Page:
Thursday, 31 October 2013

Invasion of the Body Snatchers (1978)

Remakes of classic horror and science fiction films tend on the whole to be pretty poor. There are, of course, some notable exceptions. Hammer revitalised the horror genre in the late 1950s with its new take on the gothic, and the 1980s gave us John Carpenter’s THE THING and David Cronenberg’s THE FLY, both of which did their own thing with the original source material, and did it superbly.
Another SF remake that deserves to be mentioned in the same breath as Cronenberg’s and Carpenter’s very fine films is Phil Kaufman’s 1978 remake / updating / reimagining of Don Siegel's 1957 INVASION OF THE BODY SNATCHERS. Kaufman’s movie is just about to be re-released on Blu-ray by Arrow Films in a handsome steelbook edition with a wealth of extras, both old and new, and most, if not all of these, have not been seen in previous UK editions of the film.
On a distant, dying planet (which has never looked better on the Blu-ray) alien spores collect and drift into space on ‘solar winds’. Landing in San Francisco they attach themselves to the local flora and merge with it to produce cute little pink flowers with pods. However, the intentions of these organisms is anything but friendly. Leave one on your lover’s bedside table overnight and the chances are he’ll be a changed man come the morning. When public health scientist Brooke Adams’ husband Art Hindle starts behaving oddly, she confides in colleague Donald Sutherland, who has also started to notice cases of strange behaviour as well. It turns out to be the fault of those pesky pods, that have a habit of turning huge and replicating whichever sleeping human they happen to have been placed next to in their bid to take over the planet.
Don Siegel’s 1957 original kept everything small town and features a prologue and epilogue designed to make audiences feel more comfortable when they left the cinema. Kaufman’s remake transplants the story to the big city and offers no such get out clause. It’s a sober, thoughtful, well-acted and extremely well written movie. Jack Finney’s source novel is excellent, and the original film managed to stick fairly closely to Finney's plot. For the remake, screenwriter W D Richter essentially took the core idea of the book and fashioned an entirely different storyline, reacting to social attitudes of the time. Phil Kaufman’s direction is frequently clever without being flashy - there are lots of dialogue scenes where we only see characters as silhouettes or reflections, and as the future of mankind looks increasingly bleak the movie itself gets literally darker and darker. The music and sound design is something special as well, and it’s hard not to imagine Howard Shore listening to what Denny Zeitlin was doing here and gaining inspiration for his subsequent work with David Cronenberg. In fact there’s quite a Cronenberg feel to the film overall - buildings and concourses are 1970s-sterile, and the people contained within act as if they’ve been infected with a numbing virus. Kaufman’s INVASION OF THE BODY SNATCHERS is a classic, just as worthy of the name as the movie that preceded it, and deserving of a place in any fan’s collection of all-time great science fiction films.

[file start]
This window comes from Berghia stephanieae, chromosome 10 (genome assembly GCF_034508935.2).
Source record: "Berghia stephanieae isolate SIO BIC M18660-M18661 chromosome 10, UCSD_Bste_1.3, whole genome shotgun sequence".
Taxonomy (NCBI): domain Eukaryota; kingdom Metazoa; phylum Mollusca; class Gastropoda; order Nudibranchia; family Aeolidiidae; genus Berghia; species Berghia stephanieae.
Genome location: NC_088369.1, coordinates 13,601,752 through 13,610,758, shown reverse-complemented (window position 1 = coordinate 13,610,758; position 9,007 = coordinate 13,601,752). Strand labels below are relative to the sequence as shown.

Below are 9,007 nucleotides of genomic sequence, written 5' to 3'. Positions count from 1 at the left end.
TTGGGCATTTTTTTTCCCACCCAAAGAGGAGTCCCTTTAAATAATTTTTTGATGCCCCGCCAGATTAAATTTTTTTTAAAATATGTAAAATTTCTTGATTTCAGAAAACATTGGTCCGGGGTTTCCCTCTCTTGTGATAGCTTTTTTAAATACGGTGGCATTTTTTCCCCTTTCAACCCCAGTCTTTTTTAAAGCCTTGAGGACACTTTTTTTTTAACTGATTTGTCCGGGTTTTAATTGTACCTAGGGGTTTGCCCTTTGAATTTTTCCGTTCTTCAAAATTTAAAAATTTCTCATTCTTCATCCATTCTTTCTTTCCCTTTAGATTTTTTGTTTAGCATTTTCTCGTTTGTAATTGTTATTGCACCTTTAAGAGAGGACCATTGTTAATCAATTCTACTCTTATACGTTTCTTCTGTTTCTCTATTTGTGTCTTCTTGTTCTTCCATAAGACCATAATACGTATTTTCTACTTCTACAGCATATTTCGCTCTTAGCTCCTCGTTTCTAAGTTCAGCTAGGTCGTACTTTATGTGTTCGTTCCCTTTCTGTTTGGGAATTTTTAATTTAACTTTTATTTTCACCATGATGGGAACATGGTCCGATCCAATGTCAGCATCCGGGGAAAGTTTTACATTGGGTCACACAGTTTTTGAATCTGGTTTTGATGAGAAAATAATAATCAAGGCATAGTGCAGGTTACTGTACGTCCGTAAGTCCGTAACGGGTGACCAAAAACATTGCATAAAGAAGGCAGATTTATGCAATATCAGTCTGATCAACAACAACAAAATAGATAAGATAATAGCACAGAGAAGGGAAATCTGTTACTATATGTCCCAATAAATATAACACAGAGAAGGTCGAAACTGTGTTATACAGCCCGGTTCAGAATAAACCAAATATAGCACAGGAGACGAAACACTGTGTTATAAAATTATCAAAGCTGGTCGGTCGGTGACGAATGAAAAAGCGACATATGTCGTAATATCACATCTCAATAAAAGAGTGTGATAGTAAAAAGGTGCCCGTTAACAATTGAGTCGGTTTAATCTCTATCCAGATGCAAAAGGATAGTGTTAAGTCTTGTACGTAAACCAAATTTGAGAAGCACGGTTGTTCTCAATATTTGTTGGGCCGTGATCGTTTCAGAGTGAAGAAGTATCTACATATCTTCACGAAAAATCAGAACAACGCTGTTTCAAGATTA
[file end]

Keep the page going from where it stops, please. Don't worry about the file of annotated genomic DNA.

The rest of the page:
Arrow’s Blu-ray offers a nice transfer of the film. Because of its late 1970s origins there’s a fair amount of grain, which does become a little excessive during some of the night shots, mainly because the image is (intentionally) so dark. 
Extras are plentiful. First of all, everything from the MGM 2007 Region 1 Collector’s Edition of the movie have been ported over, including Phil Kaufman’s commentary and four featurettes featuring interviews with Kaufman, writer WD Richter, star Donald Sutherland and others. Arrow’s Blu-ray also has three new featurettes. Discussing the Pod features critic Kim Newman in conversation with directors Ben Wheatley and Norman J Warren talking about various aspects of the film. Dissecting the Pod is a talking head piece from Phil Kaufman expert and lecturer  Annette Insdorf, and Writing the Pod is another similar featurette in which Jack Seabrook discusses the life and career of Jack Finney.
Once again Arrow Films are to be congratulated. This is the best and most extra-packed version of Phil Kaufman’s INVASION OF THE BODY SNATCHERS to have ever been released. Grab it while you can.

Arrow Films will be releasing Phil Kaufman’s INVASION OF THE BODY SNATCHERS in both steelbook and standard issue Blu-ray formats on 18th November 2013.

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